Linkbuilding will become more and more complex when it comes to strategy. If Google’s Penguin Update has taught us anything it’s that people can’t be “lazy” when it comes to link acquisiton. Don’t just pay for a link and relax – it’s not just against Google’s webmaster guidelines but it’s just not creative. Creativity will play a more prominent role with linkbuilding. Black hat will certainly not disappear but it will definitely become harder – which leads me to believe that in the end the only back hats will be the 1% of extraordinarily clever devs or will be hired by the search engines themselves in order to improve the algorithm. Florian Rohrweck is a good example of this (although from a security background)
The industry also has to defend its reputation. All too often does a client come to me after being missold by a previous agency. There are too many cowboys around willing to poach clients who know nothing about search, or anything online at all. I predict that the next 2 years will see some form of self or independent governing body that will deal with companies that consistently perform unacceptable work.

Essentially the same outlook will remain throughout our careers and this is what we should be focused on the most. Whatever you do in SEO you will be doing it to increase one, a combination of, or all 3 of the following factors: Exposure, Interaction and Conversion. Making sure that this ethos is implemented on each project will ensure creativity and success.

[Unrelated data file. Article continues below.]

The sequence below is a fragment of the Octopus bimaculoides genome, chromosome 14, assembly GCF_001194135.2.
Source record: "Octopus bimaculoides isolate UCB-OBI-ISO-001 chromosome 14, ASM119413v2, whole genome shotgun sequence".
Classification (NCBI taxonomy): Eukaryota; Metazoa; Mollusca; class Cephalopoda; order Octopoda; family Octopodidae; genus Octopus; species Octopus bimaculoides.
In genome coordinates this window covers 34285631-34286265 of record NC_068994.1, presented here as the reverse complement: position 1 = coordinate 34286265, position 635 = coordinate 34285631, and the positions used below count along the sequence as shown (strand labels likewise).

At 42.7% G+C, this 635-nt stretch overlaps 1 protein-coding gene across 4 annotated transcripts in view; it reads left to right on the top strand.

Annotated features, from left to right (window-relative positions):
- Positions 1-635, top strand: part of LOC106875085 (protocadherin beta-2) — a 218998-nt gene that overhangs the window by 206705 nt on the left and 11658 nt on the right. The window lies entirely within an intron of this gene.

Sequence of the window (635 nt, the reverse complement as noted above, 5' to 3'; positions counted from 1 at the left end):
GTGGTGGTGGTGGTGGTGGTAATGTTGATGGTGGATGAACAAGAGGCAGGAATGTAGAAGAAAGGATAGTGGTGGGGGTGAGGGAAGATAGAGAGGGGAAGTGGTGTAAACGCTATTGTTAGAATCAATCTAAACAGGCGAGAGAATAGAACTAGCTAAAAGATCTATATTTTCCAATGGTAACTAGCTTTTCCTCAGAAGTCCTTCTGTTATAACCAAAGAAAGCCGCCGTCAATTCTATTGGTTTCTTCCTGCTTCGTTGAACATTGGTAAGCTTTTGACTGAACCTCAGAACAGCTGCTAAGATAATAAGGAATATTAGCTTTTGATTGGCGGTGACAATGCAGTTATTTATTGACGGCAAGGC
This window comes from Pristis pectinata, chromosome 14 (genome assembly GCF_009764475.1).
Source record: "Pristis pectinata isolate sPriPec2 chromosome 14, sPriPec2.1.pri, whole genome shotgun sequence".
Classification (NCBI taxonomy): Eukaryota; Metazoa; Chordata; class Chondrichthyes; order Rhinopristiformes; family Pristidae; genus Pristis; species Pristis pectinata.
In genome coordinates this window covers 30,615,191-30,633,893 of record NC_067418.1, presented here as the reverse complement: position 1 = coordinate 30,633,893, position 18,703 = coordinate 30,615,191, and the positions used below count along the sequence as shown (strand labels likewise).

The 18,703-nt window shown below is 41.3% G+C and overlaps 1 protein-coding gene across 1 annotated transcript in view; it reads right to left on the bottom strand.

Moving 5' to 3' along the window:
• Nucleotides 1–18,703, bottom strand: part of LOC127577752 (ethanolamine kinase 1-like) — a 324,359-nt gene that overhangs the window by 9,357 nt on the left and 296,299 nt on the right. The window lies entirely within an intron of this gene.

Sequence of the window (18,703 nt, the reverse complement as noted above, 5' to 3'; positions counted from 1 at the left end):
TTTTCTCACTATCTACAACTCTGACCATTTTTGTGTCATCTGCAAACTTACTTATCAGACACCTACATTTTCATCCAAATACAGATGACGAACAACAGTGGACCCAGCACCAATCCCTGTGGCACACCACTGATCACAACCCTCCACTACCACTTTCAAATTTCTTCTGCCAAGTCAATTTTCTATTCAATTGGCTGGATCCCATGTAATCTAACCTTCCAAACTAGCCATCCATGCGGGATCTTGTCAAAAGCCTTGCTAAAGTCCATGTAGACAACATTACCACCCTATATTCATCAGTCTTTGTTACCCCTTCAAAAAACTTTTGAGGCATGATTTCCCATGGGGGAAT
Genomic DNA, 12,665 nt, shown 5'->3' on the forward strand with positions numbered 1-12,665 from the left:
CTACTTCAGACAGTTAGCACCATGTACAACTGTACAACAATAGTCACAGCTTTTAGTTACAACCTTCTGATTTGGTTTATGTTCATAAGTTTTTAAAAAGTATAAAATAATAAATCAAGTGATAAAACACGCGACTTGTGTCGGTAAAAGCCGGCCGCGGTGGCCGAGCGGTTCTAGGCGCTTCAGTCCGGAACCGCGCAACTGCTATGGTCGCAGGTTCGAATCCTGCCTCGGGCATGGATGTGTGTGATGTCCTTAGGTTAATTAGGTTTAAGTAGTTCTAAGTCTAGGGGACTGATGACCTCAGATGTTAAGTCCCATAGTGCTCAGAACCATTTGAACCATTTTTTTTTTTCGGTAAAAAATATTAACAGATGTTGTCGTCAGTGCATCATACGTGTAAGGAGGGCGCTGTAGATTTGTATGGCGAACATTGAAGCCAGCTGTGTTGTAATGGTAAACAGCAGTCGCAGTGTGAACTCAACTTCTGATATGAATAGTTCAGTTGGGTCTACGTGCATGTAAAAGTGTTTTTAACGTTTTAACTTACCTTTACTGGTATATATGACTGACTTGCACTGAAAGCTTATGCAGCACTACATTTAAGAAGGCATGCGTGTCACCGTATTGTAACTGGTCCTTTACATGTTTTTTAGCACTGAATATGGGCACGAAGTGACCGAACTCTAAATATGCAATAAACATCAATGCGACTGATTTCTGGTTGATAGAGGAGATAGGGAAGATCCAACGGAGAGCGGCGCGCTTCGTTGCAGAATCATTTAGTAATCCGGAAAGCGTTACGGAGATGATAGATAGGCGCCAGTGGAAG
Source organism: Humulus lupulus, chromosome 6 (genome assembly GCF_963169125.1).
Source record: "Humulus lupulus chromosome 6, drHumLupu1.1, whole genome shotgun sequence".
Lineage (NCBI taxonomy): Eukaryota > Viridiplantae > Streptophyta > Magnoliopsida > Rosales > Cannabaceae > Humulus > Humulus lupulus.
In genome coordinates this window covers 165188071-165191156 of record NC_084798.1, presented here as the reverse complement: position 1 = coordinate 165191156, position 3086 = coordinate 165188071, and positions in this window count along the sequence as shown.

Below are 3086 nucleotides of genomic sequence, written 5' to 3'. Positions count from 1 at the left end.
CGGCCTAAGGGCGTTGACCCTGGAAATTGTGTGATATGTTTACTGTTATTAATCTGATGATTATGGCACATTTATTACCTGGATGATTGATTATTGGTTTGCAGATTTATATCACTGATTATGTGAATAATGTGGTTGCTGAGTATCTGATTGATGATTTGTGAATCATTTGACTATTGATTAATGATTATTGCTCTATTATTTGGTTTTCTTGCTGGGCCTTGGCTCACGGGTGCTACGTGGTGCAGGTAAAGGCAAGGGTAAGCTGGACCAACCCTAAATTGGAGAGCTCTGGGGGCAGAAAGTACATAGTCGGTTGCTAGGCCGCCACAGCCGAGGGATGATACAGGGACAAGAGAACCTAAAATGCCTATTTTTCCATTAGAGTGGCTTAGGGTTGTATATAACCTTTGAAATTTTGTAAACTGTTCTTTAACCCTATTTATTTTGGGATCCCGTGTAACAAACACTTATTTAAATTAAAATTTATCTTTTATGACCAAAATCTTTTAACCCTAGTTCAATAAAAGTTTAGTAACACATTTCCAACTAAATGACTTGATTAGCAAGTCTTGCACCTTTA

What’s next for you both?
Well, this is even more interesting. We have been preparing for something big and going to announce something very shortly. Keep your eyes peeled πŸ˜‰

Thanks for your time
Alex: You’re welcome

Anna: Our pleasure


Picture of David Wiseman

David Wiseman

David Wiseman loves working in digital marketing. He can be found on twitter at @daw1975 or on Google+. In his spare time he loves to play board games, do jigsaw puzzles and watch Mad Men.
Picture of David Wiseman

David Wiseman

David Wiseman loves working in digital marketing. He can be found on twitter at @daw1975 or on Google+. In his spare time he loves to play board games, do jigsaw puzzles and watch Mad Men.